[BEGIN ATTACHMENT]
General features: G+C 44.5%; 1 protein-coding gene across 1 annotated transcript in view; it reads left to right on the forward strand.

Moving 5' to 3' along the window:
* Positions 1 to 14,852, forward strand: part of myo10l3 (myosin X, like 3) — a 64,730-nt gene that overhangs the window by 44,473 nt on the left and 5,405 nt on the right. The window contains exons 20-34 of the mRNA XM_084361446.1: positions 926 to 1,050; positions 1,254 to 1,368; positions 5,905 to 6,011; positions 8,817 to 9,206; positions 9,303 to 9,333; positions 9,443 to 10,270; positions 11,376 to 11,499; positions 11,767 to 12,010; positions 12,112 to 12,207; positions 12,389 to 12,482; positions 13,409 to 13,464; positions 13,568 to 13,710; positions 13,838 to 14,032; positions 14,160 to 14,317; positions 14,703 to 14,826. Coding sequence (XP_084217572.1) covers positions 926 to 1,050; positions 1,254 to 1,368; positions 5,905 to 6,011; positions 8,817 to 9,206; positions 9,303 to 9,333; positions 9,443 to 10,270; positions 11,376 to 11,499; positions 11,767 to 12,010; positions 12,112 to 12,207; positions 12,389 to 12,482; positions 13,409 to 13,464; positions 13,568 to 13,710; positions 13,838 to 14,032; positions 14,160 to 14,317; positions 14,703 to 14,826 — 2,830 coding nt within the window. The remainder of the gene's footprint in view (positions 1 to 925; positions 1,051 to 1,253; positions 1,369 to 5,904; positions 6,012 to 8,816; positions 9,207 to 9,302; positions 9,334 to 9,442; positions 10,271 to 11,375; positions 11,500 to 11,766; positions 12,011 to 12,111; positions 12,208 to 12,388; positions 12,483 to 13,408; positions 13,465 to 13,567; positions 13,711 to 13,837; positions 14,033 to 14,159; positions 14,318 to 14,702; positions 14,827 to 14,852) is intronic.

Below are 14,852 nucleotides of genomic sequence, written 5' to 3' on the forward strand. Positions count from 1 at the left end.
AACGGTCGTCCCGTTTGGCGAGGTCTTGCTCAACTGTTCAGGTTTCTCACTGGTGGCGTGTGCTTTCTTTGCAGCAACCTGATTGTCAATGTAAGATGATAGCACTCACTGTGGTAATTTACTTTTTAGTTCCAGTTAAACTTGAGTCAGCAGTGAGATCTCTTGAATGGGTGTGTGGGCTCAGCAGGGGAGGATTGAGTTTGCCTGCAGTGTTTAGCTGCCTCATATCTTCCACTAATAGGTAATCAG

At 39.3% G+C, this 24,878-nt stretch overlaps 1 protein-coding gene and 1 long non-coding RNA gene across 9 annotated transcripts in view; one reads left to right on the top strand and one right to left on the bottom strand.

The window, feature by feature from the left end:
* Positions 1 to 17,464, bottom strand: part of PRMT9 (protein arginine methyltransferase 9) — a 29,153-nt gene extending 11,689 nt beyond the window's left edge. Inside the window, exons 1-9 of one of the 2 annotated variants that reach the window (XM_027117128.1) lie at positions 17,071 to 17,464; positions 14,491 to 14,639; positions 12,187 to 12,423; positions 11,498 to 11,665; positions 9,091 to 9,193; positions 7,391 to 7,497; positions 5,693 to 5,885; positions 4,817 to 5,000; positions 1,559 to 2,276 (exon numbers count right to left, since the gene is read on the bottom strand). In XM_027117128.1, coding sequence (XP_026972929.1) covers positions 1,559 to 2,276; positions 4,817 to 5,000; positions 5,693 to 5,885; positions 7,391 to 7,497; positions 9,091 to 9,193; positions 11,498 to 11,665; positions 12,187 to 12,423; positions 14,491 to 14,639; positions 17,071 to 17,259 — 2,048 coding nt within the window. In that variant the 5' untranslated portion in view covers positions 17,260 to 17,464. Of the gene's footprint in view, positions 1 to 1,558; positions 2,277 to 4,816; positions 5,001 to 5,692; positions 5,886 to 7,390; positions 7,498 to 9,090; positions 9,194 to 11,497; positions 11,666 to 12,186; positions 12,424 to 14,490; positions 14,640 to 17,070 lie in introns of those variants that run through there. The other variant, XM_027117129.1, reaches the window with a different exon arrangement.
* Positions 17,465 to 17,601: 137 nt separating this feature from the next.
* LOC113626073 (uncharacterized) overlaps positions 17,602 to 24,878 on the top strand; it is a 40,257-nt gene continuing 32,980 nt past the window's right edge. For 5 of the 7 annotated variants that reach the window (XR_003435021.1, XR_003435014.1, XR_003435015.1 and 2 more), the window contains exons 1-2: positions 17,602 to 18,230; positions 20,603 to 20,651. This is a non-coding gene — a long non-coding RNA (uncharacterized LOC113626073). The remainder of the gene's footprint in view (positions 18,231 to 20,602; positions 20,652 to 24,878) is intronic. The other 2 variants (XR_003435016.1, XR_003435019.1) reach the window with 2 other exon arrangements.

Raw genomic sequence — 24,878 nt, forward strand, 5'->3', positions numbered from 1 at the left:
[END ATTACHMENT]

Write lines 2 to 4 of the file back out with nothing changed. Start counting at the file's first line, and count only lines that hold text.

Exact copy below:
Moving 5' to 3' along the window:
* Positions 1 to 14,852, forward strand: part of myo10l3 (myosin X, like 3) — a 64,730-nt gene that overhangs the window by 44,473 nt on the left and 5,405 nt on the right. The window contains exons 20-34 of the mRNA XM_084361446.1: positions 926 to 1,050; positions 1,254 to 1,368; positions 5,905 to 6,011; positions 8,817 to 9,206; positions 9,303 to 9,333; positions 9,443 to 10,270; positions 11,376 to 11,499; positions 11,767 to 12,010; positions 12,112 to 12,207; positions 12,389 to 12,482; positions 13,409 to 13,464; positions 13,568 to 13,710; positions 13,838 to 14,032; positions 14,160 to 14,317; positions 14,703 to 14,826. Coding sequence (XP_084217572.1) covers positions 926 to 1,050; positions 1,254 to 1,368; positions 5,905 to 6,011; positions 8,817 to 9,206; positions 9,303 to 9,333; positions 9,443 to 10,270; positions 11,376 to 11,499; positions 11,767 to 12,010; positions 12,112 to 12,207; positions 12,389 to 12,482; positions 13,409 to 13,464; positions 13,568 to 13,710; positions 13,838 to 14,032; positions 14,160 to 14,317; positions 14,703 to 14,826 — 2,830 coding nt within the window. The remainder of the gene's footprint in view (positions 1 to 925; positions 1,051 to 1,253; positions 1,369 to 5,904; positions 6,012 to 8,816; positions 9,207 to 9,302; positions 9,334 to 9,442; positions 10,271 to 11,375; positions 11,500 to 11,766; positions 12,011 to 12,111; positions 12,208 to 12,388; positions 12,483 to 13,408; positions 13,465 to 13,567; positions 13,711 to 13,837; positions 14,033 to 14,159; positions 14,318 to 14,702; positions 14,827 to 14,852) is intronic.

Below are 14,852 nucleotides of genomic sequence, written 5' to 3' on the forward strand. Positions count from 1 at the left end.